A handful of groups on the other hand had gone out of their confines and adopted civic-oriented endeavors. There is a group of couples in Calatagan that is active in the affairs of the local church. Another group in Tibang (Gogon) does regular clean-up drives in the neighborhood. At least one group is engaged in environmental and health advocacy. Aside from the fact that they shun drinking, the Mountain Care & Hikers Association does regular hiking up Mt. Kagmasuso and help in the upkeep of the trail. I consider these groups, with their active embrace of the concerns of the larger community, as the avant garde of the sosyudad. They are pushing the frontiers of an otherwise traditional practice. As a whole, this wide variety of manifestations attests that sosyudad is dynamic and alive, not some backward-oriented remnant of the past, but something that people continue to reinvent and render relevant to the present.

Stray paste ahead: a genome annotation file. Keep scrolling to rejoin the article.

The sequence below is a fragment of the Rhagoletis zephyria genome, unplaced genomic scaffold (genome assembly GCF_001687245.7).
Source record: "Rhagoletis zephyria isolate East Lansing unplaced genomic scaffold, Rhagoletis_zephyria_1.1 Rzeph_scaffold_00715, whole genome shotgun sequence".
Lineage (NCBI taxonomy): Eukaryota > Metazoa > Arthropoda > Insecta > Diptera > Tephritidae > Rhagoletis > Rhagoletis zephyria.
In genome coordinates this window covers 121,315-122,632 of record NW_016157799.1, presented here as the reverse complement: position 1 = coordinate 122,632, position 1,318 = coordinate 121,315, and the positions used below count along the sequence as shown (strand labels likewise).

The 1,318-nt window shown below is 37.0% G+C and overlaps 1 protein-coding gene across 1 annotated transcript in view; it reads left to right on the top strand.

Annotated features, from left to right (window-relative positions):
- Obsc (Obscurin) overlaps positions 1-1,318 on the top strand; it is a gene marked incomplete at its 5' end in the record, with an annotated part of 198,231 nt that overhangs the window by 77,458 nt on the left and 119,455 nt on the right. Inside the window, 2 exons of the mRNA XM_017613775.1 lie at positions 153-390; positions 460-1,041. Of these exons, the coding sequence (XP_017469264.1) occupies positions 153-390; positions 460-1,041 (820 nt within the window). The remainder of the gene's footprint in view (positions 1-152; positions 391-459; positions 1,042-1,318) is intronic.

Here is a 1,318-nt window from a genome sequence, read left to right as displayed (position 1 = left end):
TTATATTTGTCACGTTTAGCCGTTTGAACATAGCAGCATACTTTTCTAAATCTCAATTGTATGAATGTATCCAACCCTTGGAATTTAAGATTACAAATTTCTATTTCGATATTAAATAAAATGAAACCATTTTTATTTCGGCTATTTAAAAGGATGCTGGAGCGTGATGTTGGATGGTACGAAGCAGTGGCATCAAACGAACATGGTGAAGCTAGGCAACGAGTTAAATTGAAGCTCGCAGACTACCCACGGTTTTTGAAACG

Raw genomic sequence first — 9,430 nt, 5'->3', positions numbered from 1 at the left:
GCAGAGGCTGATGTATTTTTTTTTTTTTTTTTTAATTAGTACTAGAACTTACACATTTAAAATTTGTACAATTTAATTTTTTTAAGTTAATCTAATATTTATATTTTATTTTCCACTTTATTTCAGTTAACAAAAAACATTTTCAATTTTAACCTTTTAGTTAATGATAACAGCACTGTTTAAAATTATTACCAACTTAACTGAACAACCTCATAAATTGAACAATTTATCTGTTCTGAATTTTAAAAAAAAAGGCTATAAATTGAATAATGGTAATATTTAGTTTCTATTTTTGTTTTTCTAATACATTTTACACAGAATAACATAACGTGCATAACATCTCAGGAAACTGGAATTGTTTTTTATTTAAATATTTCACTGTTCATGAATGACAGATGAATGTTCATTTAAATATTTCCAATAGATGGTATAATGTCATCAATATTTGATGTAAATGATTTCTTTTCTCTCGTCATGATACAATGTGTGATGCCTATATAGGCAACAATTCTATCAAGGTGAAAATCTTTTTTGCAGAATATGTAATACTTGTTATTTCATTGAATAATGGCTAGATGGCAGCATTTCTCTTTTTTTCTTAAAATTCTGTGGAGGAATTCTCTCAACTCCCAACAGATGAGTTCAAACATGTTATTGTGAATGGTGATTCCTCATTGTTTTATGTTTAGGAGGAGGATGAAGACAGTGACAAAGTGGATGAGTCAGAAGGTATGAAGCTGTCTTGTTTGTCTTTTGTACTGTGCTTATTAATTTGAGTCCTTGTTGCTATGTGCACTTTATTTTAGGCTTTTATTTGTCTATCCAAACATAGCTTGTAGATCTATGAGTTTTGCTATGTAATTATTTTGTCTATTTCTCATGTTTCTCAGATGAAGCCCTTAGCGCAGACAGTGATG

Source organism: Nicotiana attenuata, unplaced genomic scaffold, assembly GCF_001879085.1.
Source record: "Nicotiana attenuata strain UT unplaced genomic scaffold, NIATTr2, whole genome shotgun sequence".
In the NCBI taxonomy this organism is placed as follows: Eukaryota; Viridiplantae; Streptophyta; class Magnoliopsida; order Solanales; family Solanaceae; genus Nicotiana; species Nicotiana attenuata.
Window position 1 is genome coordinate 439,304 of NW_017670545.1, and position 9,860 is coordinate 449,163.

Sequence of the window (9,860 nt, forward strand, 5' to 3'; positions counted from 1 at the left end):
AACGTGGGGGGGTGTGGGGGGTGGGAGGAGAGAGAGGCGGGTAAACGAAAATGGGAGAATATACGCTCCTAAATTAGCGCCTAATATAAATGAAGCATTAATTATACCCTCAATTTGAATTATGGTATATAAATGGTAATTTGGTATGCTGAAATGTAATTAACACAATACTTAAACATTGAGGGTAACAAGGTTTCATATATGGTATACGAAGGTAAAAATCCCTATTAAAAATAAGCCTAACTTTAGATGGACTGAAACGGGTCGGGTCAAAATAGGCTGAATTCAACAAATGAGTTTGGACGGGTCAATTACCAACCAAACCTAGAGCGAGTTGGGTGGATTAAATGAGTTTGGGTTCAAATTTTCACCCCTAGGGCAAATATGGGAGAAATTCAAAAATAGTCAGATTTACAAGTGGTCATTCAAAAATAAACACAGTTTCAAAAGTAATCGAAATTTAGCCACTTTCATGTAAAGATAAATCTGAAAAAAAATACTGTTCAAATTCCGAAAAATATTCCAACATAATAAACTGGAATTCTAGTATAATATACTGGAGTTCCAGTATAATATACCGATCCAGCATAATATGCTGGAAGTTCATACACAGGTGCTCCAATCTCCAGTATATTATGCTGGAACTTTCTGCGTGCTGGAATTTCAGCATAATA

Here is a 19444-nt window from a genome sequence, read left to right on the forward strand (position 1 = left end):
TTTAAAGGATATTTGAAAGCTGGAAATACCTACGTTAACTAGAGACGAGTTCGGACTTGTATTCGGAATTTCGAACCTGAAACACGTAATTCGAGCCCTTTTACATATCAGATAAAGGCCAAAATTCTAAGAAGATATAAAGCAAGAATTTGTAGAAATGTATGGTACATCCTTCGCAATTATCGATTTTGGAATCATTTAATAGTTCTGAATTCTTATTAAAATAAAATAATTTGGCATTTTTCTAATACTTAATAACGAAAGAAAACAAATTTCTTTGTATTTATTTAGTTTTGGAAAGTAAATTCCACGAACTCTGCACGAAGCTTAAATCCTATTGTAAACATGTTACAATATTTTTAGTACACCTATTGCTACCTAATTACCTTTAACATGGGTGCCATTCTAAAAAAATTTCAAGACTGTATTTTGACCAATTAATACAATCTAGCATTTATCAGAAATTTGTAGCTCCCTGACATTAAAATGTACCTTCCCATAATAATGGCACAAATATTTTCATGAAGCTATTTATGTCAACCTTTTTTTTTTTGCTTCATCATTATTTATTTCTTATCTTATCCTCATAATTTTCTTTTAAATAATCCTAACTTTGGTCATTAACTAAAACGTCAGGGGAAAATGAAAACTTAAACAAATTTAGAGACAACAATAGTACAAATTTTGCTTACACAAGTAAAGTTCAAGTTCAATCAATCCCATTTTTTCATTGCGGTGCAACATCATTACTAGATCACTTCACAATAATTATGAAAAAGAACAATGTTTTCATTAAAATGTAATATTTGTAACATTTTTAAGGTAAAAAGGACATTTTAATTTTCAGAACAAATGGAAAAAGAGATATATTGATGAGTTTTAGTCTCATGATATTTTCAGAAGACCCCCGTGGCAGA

So what then is the sosyudad? At the most basic, the sosyudad is a practice of forming an association that the Viracnons themselves have developed. It is homegrown. It is the "native" way. Any association therefore patterned after something foreign, like the cooperative or the Rotary Club are never called sosyudad. This is the reason why some people do not look at the sosyudad with favor: it is local and therefore lowly, something not to be taken seriously. This regard is held even among sosyudad practitioners themselves. When some people knew I was doing a research on it, they could not believe because they think it is not worthy of academic notice. So sosyudad is never brought to the light of formal society. Like you never hear of a sosyudad being mentioned as sponsor in the misa de aguinaldo. These groups remain to exist in the gilid-gilid of society. They are socially invisible.